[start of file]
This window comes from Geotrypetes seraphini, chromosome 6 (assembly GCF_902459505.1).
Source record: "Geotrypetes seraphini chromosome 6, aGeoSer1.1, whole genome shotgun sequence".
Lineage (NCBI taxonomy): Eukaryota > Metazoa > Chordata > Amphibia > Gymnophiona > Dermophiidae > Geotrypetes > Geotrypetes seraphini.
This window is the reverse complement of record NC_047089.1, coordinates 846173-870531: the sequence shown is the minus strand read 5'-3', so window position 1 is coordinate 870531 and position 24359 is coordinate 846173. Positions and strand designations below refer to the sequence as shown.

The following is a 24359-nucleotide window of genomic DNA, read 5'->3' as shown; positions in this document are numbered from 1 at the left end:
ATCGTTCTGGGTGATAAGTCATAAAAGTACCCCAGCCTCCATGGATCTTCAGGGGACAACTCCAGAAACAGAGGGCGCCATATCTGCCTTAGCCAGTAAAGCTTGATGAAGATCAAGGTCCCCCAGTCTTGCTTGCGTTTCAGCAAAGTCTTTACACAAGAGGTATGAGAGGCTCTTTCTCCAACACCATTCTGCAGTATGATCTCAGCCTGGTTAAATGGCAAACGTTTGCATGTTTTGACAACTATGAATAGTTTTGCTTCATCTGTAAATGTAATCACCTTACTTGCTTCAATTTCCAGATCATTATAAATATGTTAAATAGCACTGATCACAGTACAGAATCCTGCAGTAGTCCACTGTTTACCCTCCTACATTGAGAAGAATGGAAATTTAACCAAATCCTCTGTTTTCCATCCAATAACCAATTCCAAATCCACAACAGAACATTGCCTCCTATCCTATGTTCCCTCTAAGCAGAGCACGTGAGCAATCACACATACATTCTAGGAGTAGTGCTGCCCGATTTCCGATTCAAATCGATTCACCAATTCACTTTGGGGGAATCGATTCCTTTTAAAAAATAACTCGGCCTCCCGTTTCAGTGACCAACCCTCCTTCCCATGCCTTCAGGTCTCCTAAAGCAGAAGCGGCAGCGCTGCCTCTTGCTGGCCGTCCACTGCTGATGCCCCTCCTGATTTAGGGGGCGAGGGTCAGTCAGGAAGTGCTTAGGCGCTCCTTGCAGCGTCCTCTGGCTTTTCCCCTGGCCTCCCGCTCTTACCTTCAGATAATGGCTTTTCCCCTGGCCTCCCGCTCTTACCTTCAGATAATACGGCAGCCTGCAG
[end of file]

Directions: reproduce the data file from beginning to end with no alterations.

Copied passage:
This window comes from Geotrypetes seraphini, chromosome 6 (assembly GCF_902459505.1).
Source record: "Geotrypetes seraphini chromosome 6, aGeoSer1.1, whole genome shotgun sequence".
Lineage (NCBI taxonomy): Eukaryota > Metazoa > Chordata > Amphibia > Gymnophiona > Dermophiidae > Geotrypetes > Geotrypetes seraphini.
This window is the reverse complement of record NC_047089.1, coordinates 846173-870531: the sequence shown is the minus strand read 5'-3', so window position 1 is coordinate 870531 and position 24359 is coordinate 846173. Positions and strand designations below refer to the sequence as shown.

The following is a 24359-nucleotide window of genomic DNA, read 5'->3' as shown; positions in this document are numbered from 1 at the left end:
ATCGTTCTGGGTGATAAGTCATAAAAGTACCCCAGCCTCCATGGATCTTCAGGGGACAACTCCAGAAACAGAGGGCGCCATATCTGCCTTAGCCAGTAAAGCTTGATGAAGATCAAGGTCCCCCAGTCTTGCTTGCGTTTCAGCAAAGTCTTTACACAAGAGGTATGAGAGGCTCTTTCTCCAACACCATTCTGCAGTATGATCTCAGCCTGGTTAAATGGCAAACGTTTGCATGTTTTGACAACTATGAATAGTTTTGCTTCATCTGTAAATGTAATCACCTTACTTGCTTCAATTTCCAGATCATTATAAATATGTTAAATAGCACTGATCACAGTACAGAATCCTGCAGTAGTCCACTGTTTACCCTCCTACATTGAGAAGAATGGAAATTTAACCAAATCCTCTGTTTTCCATCCAATAACCAATTCCAAATCCACAACAGAACATTGCCTCCTATCCTATGTTCCCTCTAAGCAGAGCACGTGAGCAATCACACATACATTCTAGGAGTAGTGCTGCCCGATTTCCGATTCAAATCGATTCACCAATTCACTTTGGGGGAATCGATTCCTTTTAAAAAATAACTCGGCCTCCCGTTTCAGTGACCAACCCTCCTTCCCATGCCTTCAGGTCTCCTAAAGCAGAAGCGGCAGCGCTGCCTCTTGCTGGCCGTCCACTGCTGATGCCCCTCCTGATTTAGGGGGCGAGGGTCAGTCAGGAAGTGCTTAGGCGCTCCTTGCAGCGTCCTCTGGCTTTTCCCCTGGCCTCCCGCTCTTACCTTCAGATAATGGCTTTTCCCCTGGCCTCCCGCTCTTACCTTCAGATAATACGGCAGCCTGCAG